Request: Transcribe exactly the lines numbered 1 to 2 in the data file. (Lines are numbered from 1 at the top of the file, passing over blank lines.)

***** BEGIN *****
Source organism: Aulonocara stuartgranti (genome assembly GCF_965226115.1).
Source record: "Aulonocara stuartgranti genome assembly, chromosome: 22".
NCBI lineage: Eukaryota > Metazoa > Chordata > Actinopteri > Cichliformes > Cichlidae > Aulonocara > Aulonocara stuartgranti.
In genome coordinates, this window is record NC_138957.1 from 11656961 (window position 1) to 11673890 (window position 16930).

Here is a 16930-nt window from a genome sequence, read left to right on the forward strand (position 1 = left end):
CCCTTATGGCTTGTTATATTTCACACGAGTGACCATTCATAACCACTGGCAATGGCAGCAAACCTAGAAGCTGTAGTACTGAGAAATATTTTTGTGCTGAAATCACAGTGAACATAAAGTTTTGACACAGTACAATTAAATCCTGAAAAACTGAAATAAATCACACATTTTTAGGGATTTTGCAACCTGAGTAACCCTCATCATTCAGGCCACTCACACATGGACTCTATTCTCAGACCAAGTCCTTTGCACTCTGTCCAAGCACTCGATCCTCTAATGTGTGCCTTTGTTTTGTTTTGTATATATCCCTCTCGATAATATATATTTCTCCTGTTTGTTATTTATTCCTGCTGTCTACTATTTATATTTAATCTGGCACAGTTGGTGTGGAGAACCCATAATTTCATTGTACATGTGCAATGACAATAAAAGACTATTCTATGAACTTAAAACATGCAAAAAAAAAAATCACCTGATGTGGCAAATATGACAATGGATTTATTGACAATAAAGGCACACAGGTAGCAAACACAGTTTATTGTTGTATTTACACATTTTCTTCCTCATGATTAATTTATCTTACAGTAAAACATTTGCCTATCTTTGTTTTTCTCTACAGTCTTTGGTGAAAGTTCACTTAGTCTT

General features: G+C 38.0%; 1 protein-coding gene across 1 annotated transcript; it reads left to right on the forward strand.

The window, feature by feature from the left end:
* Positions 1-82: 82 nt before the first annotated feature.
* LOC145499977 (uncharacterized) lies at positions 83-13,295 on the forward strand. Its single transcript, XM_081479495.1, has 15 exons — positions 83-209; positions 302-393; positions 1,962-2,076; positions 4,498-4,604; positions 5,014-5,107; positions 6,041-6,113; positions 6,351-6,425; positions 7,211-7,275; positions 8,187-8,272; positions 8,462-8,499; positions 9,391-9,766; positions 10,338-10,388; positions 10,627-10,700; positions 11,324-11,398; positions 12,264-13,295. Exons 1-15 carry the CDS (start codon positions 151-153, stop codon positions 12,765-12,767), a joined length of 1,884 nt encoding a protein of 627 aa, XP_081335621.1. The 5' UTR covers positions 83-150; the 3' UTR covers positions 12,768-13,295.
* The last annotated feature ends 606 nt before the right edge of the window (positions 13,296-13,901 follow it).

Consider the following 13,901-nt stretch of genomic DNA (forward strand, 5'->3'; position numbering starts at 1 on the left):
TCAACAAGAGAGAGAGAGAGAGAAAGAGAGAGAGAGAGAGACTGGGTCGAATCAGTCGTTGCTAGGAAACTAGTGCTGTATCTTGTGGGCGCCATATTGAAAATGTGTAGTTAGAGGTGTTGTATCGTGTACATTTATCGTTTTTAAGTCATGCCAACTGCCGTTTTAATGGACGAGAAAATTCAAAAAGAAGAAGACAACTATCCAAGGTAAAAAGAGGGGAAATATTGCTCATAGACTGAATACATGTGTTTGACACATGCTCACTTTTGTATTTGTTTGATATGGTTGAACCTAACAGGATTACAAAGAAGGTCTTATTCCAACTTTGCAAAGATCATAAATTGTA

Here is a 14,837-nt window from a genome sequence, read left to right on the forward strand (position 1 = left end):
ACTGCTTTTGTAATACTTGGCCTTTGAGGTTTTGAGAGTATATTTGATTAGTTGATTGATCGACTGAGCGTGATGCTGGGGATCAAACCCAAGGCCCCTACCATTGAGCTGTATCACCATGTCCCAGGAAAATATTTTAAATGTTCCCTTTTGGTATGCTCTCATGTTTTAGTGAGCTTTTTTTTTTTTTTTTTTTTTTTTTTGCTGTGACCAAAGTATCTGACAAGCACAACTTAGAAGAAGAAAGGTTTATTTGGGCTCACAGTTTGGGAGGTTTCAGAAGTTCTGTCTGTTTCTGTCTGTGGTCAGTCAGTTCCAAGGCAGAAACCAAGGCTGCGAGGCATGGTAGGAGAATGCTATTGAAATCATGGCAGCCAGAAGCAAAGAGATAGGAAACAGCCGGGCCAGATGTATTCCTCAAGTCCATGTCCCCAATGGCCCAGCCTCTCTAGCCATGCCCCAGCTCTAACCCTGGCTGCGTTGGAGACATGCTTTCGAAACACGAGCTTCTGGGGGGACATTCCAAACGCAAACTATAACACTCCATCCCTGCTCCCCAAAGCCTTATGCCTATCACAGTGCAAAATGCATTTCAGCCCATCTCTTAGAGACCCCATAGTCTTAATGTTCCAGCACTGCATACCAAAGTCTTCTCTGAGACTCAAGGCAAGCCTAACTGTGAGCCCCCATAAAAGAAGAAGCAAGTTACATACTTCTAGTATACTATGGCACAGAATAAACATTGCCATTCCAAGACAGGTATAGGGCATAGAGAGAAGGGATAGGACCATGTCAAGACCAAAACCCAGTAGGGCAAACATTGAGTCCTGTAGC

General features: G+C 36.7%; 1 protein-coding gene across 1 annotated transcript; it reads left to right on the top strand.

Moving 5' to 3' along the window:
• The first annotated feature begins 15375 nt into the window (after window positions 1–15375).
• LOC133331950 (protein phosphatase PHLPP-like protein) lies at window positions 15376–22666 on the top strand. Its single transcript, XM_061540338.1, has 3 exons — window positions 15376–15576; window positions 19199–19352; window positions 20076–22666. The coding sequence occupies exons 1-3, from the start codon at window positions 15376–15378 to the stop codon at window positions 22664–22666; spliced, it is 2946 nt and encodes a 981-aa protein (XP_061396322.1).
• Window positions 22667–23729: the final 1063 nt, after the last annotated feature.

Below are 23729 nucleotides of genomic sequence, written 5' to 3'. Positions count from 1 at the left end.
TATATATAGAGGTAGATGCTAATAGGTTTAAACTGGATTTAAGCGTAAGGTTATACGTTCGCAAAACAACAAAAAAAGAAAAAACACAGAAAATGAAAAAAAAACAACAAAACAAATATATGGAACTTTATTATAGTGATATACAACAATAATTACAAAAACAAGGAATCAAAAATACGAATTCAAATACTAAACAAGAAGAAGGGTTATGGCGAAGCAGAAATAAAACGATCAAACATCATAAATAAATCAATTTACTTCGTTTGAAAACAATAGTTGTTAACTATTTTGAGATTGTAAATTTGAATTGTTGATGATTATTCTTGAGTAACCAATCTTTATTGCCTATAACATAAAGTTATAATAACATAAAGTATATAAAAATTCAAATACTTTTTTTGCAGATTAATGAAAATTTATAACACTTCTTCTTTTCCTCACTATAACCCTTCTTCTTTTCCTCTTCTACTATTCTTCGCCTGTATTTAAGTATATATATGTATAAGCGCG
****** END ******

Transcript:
Source organism: Aulonocara stuartgranti (genome assembly GCF_965226115.1).
Source record: "Aulonocara stuartgranti genome assembly, chromosome: 22".